Who Shapes Infrastructure Development Policy for East Asia? Policy Diffusion and Japan-China Dynamics

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When: Jun 26 2019 - 12:00pm until Jun 26 2019 - 1:30pm
Where: 1819 L St NW, Suite 600, Washington, DC 20036
What:

Who Shapes Infrastructure Development Policy for East Asia? Policy Diffusion and Japan-China Dynamics

An Indo-Pacific Political Economy and Trade Seminar featuring:

Dr. Saori N. Katada
Professor at School of International Relations &
Director, Center for International Studies (CIS) University of Southern California

Mr. Ross J. Tokola (Moderator)
Executive Associate to the Director, East-West Center in Washington

Who Shapes Infrastructure Development Policy for East Asia? Policy Diffusion and Japan-China Dynamics from East-West Center on Vimeo.


Facing infrastructure export competition from China through its Belt-and-Road Initiative, the Japanese government has bolstered its own version of “quality infrastructure exports,” especially to developing countries in the Indo-Pacific. Despite theLeft to right: Dr. Saori Katada and Mr. Ross Tokola apparent distinction of quality versus low-cost, the way that these two countries promote infrastructure investments in East Asia share many characteristics, from the government-led strategy to key emphasis on certain physical constructions. By analyzing the recent infrastructure “competition” between Japan and China, this project examined how infrastructure development policy is shaped in East Asia.

 For more images, please visit the album for this event on the East-West Center's Flickr page. 


Saori N. Katada is Professor at School of International Relations and the Director of the Center for International Studies (CIS) at University of Southern California. She is a co-author of two books: The BRICS and Collective Financial Statecraft (Oxford University Press, 2017), and Taming Japan’s Deflation: The Debate over Unconventional Monetary Policy (Cornell University Press, 2018). Her single-authored book, Banking on Stability: Japan and the Cross-Pacific Dynamics of International Financial Crisis Management (University of Michigan Press, 2001), received Masayoshi Ohira Memorial Book Award. She has also published six edited and co-edited books and numerous articles on the subjects of trade, financial, and monetary cooperation in East Asia as well as Japanese foreign aid. Her current project is on Japan’s foreign economic policy and East Asian regionalism. For her research on regionalism, she was recently awarded the Asia Studies Fellow at the East-West Center in Washington, a Japan Foundation Research Grant and the National Endowment for the Humanities Fellowship. She has her Ph.D. from the University of North Carolina at Chapel Hill (Political Science) in 1994, and B.A. from Hitotsubashi University (Tokyo). Before joining USC, she served as a researcher at the World Bank in Washington D.C., and as International Program officer at the UNDP in Mexico City.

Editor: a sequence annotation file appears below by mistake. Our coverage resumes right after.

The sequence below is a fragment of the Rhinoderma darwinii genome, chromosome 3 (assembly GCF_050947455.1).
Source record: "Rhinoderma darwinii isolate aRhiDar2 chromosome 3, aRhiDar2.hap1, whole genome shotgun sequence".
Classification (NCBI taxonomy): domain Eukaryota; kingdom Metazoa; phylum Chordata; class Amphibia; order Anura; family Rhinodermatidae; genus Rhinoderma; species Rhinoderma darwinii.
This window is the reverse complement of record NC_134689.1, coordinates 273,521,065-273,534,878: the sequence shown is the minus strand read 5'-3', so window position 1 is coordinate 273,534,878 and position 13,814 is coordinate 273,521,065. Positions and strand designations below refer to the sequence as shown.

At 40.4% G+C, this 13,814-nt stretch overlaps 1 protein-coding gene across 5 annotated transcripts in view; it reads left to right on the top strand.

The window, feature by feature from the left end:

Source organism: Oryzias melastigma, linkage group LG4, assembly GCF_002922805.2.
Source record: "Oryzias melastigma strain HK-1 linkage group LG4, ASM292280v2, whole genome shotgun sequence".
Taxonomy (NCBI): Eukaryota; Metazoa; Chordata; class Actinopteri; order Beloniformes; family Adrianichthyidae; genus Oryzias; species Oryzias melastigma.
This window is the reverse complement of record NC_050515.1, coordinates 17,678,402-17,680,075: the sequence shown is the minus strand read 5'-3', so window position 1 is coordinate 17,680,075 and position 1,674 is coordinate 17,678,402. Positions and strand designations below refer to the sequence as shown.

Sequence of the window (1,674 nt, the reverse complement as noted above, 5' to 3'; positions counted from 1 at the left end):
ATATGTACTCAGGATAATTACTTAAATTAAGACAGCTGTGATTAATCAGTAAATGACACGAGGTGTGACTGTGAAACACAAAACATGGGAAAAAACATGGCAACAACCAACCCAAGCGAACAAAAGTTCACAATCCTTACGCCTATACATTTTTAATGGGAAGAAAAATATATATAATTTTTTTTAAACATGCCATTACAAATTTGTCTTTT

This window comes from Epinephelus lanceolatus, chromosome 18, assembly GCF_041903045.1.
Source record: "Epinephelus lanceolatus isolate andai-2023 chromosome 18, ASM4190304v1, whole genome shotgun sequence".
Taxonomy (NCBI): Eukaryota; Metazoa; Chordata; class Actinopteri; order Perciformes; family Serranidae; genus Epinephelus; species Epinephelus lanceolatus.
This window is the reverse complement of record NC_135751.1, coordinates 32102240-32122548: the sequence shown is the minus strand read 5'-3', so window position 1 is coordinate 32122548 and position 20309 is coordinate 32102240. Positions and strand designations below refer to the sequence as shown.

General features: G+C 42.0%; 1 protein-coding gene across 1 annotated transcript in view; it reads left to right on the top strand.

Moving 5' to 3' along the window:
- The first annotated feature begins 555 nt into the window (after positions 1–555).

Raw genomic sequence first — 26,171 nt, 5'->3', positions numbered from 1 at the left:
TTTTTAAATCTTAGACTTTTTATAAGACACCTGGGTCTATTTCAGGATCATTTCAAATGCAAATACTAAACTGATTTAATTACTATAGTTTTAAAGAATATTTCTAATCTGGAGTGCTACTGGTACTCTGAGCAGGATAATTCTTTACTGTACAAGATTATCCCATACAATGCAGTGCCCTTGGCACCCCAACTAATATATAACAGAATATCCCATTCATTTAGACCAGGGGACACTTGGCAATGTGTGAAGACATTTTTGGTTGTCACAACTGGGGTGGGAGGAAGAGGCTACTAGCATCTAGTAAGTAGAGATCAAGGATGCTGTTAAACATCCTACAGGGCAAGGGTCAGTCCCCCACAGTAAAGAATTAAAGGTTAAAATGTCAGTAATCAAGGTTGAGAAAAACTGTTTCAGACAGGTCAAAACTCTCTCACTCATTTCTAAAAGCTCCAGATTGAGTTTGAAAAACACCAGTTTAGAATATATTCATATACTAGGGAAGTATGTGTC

Mr. Ross Tokola is the Executive Associate to the Director at the East-West Center in Washington. Previously, he was a Program Officer at the Asan Institute for Policy Studies during his five years in Seoul, and worked for the U.S. embassies both in the Republic of Korea and in the United Kingdom. In Washington, D.C., he worked for the U.S. House of Representatives Committee on Ways and Means, carried out research projects on behalf of U.S.-based Korea policy experts, and was Assistant Editor for The Asan Forum: An Online Journal. Born in Brussels, Mr. Tokola’s overseas experience includes living in Belgium, Scotland, Iceland, the Netherlands, Mongolia, England, and South Korea. For work, he has traveled to China and Japan. Independently, he has traveled across Europe, Israel and the West Bank, Northern India as well as the Russian Far East. In addition to studying the Korean language at Sogang University in Seoul, he holds a first class honors B.A. and M.A. in Philosophy from Heythrop College, University of London, and a M.Phil. in International Relations from the Department of Politics and International Studies at the University of Cambridge.


Primary Contact Info:
Name: Sarah Wang
Phone: 2023279755